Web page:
Excel 4.0 malicious macro exploits: What you need to know
Excel 4.0 XLM macros have existed for more than three decades, but they have only recently gained popularity among attackers. Although Microsoft has long recommended VBA macros instead of XLM, many organizations still use the latter to perform critical functions like automating repetitive tasks and loading business data into Excel. Now they have to take Microsoft’s advice seriously as adversaries are finding new ways to weaponize Excel 4.0 macros for delivering additional, more sophisticated malware.
What are Excel 4.0 XLM macros?
When Microsoft programmers released Excel 4.0 for Windows 3.0 and 3.1 in 1992, they seeded XLM macros in this Excel version. Through macro worksheets, XML macros allow users to automate functions in Excel 4.0. They are also easy to create: you just need to click “Sheet1” at the bottom of your Excel screen, select “Insert,” choose “MS Excel 4.0 Macro” from the objects list and click “OK.” Taking these steps opens up a special worksheet where you can write your XLM macros.
XLM macros are quite powerful. Although some are as simple as =ALERT(“Hello World”), which displays a dialog box with the Hello World message, others can be configured to allow access to WinAPI, file system and more. Variables in Excel 4.0 macros live through the concept of values in cells.
Old macros, new techniques
At the VB2020 Conference, VMware security researchers James Haughom, Stefano Ortolani and Baibhav Singh gave a presentation on how adversaries are leveraging Excel 4.0 macros (also known as XL4 macros) to make malicious spreadsheets more evasive. They also discussed an attack technique where the author sends a malicious XLS file by email that tricks the victim into enabling macros. Once enabled, the attacker can gain access to the network, a perfect opportunity to inject additional malware.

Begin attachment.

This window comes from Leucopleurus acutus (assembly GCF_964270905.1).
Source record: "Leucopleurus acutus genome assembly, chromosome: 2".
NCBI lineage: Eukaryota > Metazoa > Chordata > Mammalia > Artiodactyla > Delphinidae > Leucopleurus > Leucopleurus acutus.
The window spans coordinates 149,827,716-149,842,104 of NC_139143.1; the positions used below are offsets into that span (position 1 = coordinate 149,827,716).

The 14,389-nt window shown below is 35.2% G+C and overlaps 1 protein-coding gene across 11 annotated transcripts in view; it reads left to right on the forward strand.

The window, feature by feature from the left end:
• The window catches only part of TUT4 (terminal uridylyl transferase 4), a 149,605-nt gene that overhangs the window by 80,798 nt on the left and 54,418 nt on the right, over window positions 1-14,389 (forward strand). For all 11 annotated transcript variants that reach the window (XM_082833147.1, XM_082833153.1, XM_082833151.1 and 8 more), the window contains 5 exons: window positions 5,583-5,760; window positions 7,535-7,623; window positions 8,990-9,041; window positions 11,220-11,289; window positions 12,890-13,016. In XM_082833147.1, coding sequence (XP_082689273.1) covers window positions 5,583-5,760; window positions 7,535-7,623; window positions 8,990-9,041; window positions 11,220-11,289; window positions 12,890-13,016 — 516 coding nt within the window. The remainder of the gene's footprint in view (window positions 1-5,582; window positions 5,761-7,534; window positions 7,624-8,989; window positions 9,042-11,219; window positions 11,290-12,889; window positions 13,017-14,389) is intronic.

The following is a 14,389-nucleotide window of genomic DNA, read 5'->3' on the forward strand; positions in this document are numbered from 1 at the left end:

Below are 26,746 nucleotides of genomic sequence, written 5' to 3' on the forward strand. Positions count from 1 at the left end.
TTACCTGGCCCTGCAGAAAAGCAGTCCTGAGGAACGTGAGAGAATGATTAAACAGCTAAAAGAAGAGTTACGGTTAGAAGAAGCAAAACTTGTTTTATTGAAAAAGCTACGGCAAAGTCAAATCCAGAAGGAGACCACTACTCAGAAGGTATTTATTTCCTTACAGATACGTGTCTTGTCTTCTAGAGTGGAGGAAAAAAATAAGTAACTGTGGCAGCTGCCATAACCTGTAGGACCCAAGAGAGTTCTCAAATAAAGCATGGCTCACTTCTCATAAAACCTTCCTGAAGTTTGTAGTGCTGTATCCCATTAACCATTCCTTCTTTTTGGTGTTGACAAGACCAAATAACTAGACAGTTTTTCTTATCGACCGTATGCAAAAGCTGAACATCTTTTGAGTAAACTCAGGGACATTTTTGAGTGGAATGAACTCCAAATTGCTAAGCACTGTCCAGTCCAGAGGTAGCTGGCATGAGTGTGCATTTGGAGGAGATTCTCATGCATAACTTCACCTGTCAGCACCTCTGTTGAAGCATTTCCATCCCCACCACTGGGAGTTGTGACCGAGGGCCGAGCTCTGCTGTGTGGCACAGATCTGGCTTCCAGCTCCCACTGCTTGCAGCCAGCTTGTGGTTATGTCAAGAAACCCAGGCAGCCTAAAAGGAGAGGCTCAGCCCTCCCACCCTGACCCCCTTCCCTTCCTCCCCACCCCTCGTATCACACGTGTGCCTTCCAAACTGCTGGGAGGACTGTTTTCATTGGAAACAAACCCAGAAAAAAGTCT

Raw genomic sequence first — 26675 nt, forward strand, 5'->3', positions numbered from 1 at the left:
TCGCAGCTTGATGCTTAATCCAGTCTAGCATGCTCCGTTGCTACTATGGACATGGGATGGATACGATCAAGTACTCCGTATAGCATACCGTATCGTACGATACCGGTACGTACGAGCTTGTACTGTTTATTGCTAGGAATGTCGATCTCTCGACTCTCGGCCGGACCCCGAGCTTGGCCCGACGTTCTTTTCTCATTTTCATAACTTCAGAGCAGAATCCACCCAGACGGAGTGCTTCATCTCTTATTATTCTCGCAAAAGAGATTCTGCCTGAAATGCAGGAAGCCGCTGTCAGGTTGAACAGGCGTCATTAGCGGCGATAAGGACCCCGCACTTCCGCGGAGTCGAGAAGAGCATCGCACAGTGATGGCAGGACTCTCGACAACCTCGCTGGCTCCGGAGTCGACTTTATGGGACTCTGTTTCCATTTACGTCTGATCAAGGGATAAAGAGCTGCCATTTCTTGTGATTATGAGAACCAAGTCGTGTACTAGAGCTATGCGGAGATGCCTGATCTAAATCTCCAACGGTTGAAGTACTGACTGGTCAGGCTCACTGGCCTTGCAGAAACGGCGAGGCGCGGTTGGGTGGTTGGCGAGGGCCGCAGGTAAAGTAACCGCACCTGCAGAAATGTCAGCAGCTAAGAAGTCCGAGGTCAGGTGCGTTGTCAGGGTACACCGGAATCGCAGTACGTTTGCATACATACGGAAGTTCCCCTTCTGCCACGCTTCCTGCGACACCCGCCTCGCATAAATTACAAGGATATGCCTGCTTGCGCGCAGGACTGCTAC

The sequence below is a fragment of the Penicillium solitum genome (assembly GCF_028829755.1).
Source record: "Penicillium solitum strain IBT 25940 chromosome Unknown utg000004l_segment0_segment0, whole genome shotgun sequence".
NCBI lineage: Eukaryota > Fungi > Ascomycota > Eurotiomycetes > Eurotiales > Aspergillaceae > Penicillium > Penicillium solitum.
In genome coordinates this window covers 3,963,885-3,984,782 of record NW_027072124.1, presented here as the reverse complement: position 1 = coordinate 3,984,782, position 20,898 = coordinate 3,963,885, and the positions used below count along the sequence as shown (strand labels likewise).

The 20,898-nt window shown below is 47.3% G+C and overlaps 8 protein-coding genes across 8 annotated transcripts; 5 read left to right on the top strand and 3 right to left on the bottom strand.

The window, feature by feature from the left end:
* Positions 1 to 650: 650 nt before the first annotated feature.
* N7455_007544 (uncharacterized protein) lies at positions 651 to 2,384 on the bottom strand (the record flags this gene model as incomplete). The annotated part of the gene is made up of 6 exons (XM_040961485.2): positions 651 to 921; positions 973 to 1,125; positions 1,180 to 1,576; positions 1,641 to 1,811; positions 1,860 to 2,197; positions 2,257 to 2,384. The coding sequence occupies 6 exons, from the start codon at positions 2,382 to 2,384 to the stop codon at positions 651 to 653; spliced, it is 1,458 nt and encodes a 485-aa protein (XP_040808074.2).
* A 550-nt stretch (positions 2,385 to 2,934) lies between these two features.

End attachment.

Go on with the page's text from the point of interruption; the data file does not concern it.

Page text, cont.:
Various commodity malware families, including Databot, Gozi and Trickbot, have used this technique to gain a strong position in a target network. As such, this form of malware leaves the door open for other possibilities.
VMware researchers clustered a plethora of malware samples, analyzing how the technique has evolved over the past years. A total of 15 attack waves were discovered, and researchers compared samples across different waves to learn how threat actors had used advanced obfuscation and evasion techniques. What’s fascinating is that the samples’ core functionality remained the same; attackers primarily used them to execute a DLL or EXE file.
Timeline of XL4 macro attacks
Here’s a timeline of how the Excel 4.0 macro attacks evolved over the past year.
The first wave of the macro attacks included a malicious Excel 4.0 macro sheet with a suspicious formula sent as an attachment. Upon opening them, users were asked to click the enable editing button, followed by the enable content button, which enabled the macro. The files were usually distributed through spam leveraging social engineering techniques that revolve around current themes like the COVID-19 outbreak to grab people’s attention.
One of the researchers said this attack cluster’s most significant feature was all the environment checks that took place. Written in the first three cells of the sheet (cell A1, cell A2 and cell A3), the checks help the malware evade the less advanced automated sandboxes. For instance, the first check requires a user to interact with a message box saying there’s a problem with some content and asking whether they want to try and recover as much as possible. After the environment checks, the malware advances to download a more persistent payload through a web query. Lastly, it checks if the payload download was successful.
End of February 2020